• The front plastic and OLED display slowly came off from the frame. Note that the OLED display is fused to the plastic, making this procedure very precarious.

  • Underneath we find another Atmel mXT224 touchscreen controller, which has graced tons of teardown devices in the past, including this one!

  • We also found a grid of what appears to be a smörgåsbord of capacitors, resistors (and one lonely diode) under the frame. Interesting...

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Edit Step 23  ¶ 

  • After much deliberation, the council of iFixit has deemed appropriate a reparability score of 8 out of 10.

    • All screws are standard Phillips #00. No security or proprietary bits here.

    • Modular design means lower repair costs because small parts can be replaced individually.

    • Only one component was held in place with adhesive: the rear touch panel.

    • Battery is not easily accessible, but it is definitely serviceable by the average user armed with the appropriate screwdriver.

    • The front plastic is fused to the OLED (and difficult to separate from the frame), making replacement of the display more expensive.

Required Tools

Spudger

$2.95 · 50+ In stock

Phillips #00 Screwdriver

$5.95 · 50+ In stock

Plastic Opening Tools

$2.95 · 50+ In stock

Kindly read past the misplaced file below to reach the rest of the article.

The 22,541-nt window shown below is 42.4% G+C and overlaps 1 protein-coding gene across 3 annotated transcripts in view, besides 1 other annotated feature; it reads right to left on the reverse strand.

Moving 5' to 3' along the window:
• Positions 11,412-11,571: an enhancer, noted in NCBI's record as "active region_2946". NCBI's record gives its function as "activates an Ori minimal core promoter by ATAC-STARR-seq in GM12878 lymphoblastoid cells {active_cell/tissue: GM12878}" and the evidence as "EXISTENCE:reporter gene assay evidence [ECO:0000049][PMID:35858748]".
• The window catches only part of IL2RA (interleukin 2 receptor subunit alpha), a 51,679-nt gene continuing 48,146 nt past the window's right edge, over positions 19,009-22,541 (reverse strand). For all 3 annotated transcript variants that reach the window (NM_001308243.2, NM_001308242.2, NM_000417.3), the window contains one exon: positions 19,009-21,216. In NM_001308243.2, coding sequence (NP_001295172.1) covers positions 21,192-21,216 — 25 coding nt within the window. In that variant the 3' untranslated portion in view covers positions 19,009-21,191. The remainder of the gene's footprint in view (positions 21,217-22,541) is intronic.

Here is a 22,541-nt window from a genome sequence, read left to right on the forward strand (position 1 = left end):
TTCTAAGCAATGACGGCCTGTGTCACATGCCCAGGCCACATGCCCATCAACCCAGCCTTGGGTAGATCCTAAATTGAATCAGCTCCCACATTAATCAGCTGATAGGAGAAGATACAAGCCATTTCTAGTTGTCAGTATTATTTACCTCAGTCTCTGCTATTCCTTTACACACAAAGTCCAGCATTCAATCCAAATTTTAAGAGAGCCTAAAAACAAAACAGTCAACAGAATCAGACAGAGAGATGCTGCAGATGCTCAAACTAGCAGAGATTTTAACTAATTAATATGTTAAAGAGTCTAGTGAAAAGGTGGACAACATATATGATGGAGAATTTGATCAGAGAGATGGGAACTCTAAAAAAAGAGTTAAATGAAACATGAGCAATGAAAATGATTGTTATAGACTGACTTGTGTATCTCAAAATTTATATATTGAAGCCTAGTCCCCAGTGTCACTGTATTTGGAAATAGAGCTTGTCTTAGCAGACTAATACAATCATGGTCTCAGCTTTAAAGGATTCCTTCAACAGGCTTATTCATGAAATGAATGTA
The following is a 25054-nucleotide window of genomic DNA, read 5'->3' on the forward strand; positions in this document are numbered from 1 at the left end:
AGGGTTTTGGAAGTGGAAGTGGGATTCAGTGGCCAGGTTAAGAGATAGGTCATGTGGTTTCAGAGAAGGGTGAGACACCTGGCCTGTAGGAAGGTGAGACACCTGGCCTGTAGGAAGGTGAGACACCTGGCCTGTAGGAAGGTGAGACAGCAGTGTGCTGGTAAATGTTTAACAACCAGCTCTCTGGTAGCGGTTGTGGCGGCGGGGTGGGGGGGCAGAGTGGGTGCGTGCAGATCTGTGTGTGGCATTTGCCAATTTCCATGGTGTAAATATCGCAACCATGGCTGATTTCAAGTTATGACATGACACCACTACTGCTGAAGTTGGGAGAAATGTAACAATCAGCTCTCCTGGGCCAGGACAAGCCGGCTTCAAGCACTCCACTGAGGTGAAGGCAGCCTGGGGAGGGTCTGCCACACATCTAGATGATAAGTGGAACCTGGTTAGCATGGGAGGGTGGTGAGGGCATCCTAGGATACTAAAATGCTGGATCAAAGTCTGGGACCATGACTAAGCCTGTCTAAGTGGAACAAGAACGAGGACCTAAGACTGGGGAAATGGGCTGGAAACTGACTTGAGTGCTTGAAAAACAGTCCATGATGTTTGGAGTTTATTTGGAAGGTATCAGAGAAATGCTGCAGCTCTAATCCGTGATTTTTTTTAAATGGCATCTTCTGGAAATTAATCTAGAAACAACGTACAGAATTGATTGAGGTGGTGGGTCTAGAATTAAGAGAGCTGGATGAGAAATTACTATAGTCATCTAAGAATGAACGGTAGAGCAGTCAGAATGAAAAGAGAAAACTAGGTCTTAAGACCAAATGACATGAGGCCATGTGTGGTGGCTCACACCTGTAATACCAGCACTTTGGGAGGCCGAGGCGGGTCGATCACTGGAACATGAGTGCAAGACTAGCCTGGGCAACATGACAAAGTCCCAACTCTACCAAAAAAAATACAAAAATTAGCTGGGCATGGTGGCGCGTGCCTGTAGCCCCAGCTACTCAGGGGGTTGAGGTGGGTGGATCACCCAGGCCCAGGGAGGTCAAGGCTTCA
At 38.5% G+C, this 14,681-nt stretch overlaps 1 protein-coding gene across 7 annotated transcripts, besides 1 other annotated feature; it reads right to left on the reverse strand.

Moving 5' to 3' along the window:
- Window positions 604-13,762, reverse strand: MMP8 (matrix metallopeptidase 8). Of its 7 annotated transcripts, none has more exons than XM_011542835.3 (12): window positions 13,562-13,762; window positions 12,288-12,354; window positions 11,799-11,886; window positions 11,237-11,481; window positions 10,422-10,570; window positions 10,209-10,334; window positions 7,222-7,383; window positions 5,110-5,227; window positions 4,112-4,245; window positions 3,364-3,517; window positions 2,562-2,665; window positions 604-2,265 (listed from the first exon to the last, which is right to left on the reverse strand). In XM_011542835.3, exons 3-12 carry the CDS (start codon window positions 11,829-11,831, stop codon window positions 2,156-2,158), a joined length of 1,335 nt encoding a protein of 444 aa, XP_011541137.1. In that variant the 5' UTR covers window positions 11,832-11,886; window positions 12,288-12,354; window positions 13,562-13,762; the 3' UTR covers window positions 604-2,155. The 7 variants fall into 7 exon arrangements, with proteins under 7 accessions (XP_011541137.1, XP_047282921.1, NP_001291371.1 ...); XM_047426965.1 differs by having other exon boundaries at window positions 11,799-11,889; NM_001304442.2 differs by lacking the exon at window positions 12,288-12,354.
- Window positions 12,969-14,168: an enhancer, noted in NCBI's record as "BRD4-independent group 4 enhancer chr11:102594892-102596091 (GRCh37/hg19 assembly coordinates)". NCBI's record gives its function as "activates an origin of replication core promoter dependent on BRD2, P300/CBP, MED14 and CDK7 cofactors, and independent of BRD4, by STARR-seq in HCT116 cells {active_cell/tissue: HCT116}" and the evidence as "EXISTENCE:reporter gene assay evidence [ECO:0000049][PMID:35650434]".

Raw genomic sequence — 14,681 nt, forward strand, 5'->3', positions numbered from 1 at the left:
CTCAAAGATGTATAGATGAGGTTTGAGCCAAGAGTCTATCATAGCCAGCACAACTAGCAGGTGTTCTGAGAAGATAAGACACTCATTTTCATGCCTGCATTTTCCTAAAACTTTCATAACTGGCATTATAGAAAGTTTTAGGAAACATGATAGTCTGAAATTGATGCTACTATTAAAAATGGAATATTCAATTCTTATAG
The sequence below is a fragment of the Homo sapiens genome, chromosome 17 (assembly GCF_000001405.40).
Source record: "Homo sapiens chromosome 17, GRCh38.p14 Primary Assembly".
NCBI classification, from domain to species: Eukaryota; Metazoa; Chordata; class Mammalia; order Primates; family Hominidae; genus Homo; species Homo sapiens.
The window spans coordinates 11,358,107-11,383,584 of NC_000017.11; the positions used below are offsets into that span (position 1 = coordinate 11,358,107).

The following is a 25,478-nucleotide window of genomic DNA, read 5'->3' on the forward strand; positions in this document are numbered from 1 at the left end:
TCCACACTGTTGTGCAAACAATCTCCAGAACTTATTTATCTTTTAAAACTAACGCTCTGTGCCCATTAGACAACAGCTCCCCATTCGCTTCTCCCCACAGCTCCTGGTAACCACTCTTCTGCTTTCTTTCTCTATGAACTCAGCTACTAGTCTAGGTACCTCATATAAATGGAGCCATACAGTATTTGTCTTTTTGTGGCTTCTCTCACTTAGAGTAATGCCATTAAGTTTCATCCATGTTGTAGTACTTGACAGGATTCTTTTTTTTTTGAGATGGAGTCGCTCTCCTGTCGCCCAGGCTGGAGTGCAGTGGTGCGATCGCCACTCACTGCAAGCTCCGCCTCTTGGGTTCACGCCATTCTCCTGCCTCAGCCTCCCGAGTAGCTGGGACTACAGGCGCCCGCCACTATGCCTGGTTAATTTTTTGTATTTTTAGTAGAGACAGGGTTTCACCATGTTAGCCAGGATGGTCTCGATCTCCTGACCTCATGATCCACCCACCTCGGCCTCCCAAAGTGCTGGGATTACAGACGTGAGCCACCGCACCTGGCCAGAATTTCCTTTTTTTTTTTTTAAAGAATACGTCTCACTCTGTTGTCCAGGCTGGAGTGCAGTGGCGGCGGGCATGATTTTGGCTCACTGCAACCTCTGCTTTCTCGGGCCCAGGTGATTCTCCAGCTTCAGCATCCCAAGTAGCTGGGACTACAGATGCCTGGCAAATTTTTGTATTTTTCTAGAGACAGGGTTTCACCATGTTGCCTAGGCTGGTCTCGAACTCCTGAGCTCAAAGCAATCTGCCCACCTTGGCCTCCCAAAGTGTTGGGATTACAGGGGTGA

iFixit Opening Picks set of 6

$4.95 · 50+ In stock

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Comments Comments are onturn off

I am just curious, is it possible to replace the PSVita 2000 LCD screen with the OLED screen of the regular Vita?

z4n7h3r, · Reply

There are 4 Black Screws and 4 Silver Screws at this point.

hitpatel2, · Reply

Can you show the photo of the sim card slot on the other side? I somehow force out a sim card and some pins are bended. I would like to see how the pin looks like so that I can bend it back. Thanks.

psvitauser, · Reply

I m sort of curious, if you could replace that with a better camera module

dthick, · Reply

lolwut, are you serious about the owen part, or just trolling :))))))))))

Stefan Constantin Dumitrache, · Reply

How do you fuse them back together again if you have a replacement OLED?

Sam Lindsay, · Reply

Is the front panel two parts? touch screen and lcd?

rock6d, · Reply